Physics Department and Noyce Program Host Astronomy Education Lecture and Reception October 17
The Physics Department at SSU has invited physicist Dr. Ed Prather to speak about Astronomy Education as part of their on-going "What Physicists Do Lecture Series" on Monday, October 17, 4:00 PM in Darwin 103. The event is open to the community.
Dr. Prather is an Associate Professor at Steward Observatory, and the Department of Astronomy, at the University of Arizona and is Executive Director of the NASA and NSF funded Center for Astronomy Education (CAE) at the University of Arizona. He has led several research programs to investigate students' conceptual and reasoning difficulties in the areas of astronomy, astrobiology, physics, and planetary science. The results from this research have been used to inform the development of innovative instructional strategies proven to intellectually engage learners and significantly improve their understanding of fundamental space science concepts.
Over the past decade members of the Center for Astronomy Education (CAE) at the University of Arizona have worked closely with hundreds of college instructors, postdocs, graduate students, and undergrads on collaborative projects designed to understand issues of teaching and learning in college-level gen. ed. college Earth, Astronomy and Space Science courses (EASS). The results from these collaborations have been used to transform traditional lecture-based classrooms into learning environments shown to significantly impact learners' science literacy and engagement in STEM. The recent national study his team completed, involving nearly 4000 students at 31 institutions around the United States, reveals dramatic improvement in student learning with increased use of interactive learning strategies. In addition, the study revealed positive effects of interactive learning strategies apply equally to men and women, across ethnicities, for students with all levels of prior mathematical preparation and physical science course experience, independent of GPA, and regardless of primary language. These results powerfully illustrate that all categories of students can benefit from the effective implementation of interactive learning strategies.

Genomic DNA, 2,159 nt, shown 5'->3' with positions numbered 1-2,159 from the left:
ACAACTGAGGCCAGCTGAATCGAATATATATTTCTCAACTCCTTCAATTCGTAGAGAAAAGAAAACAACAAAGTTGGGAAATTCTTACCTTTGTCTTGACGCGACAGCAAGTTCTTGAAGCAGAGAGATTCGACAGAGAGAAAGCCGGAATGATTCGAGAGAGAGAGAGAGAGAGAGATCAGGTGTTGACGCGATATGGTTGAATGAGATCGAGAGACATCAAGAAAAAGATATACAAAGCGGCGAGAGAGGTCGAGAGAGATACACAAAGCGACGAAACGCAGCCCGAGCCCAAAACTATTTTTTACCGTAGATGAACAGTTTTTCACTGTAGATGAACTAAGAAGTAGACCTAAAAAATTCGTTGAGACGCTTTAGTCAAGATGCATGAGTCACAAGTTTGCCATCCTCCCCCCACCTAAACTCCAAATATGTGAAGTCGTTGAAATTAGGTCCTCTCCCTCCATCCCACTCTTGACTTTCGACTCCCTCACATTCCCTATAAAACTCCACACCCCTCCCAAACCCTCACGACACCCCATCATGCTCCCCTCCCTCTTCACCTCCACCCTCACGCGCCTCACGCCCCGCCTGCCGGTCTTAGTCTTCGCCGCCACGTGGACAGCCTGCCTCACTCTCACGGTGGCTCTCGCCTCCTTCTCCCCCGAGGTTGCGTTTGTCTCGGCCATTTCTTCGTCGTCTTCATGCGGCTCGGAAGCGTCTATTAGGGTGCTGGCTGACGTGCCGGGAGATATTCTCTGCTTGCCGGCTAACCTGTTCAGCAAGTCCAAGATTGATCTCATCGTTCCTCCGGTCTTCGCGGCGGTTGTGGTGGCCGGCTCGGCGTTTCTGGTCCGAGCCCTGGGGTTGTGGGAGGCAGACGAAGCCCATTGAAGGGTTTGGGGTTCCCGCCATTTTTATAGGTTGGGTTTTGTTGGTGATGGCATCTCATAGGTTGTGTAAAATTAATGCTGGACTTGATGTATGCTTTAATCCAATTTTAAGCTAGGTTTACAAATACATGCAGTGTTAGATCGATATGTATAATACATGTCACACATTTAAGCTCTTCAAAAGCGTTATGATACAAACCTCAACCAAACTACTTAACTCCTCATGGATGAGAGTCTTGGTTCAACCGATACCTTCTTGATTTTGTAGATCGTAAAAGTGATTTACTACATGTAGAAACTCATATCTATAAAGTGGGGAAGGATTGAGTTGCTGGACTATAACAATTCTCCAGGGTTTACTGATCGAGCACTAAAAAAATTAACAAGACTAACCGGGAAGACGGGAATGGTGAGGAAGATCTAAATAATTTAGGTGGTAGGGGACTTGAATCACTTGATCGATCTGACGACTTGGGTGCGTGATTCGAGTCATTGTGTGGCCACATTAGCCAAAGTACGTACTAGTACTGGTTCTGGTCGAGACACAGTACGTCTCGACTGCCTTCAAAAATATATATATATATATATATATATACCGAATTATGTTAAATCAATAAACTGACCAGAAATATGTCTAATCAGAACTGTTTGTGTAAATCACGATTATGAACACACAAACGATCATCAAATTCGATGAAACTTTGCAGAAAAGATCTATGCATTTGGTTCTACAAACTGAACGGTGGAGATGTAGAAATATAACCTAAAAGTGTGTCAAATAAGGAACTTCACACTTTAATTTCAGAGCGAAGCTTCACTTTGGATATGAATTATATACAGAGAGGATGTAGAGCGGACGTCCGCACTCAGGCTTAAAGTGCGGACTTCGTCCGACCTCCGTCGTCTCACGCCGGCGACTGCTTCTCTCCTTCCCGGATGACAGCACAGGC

Future Science and Mathematics Educators
The Noyce Scholarship program will host a reception in the lobby of Darwin Hall immediately after Dr. Prather's presentation. Sonoma State University's Noyce Scholars, all of whom are on track to become mathematics or science teachers in the School of Education Single Subject Credential Program, will attend Monday's lecture.
The Noyce Scholarship Program is a collaboration between the School of Science and Technology and the School of Education at SSU, providing support for future math and science teachers. Each Noyce Scholar receives a maximum of three years of scholarship support of up to $10,000 per year. In addition, Sonoma State provides support to the scholars throughout the period covered by the scholarships and up to two years after to assist the scholars to reach their goal of a credential and a teaching position. For more information about the Noyce Scholarship Program see www.sonoma.edu/education/scholarships/noyce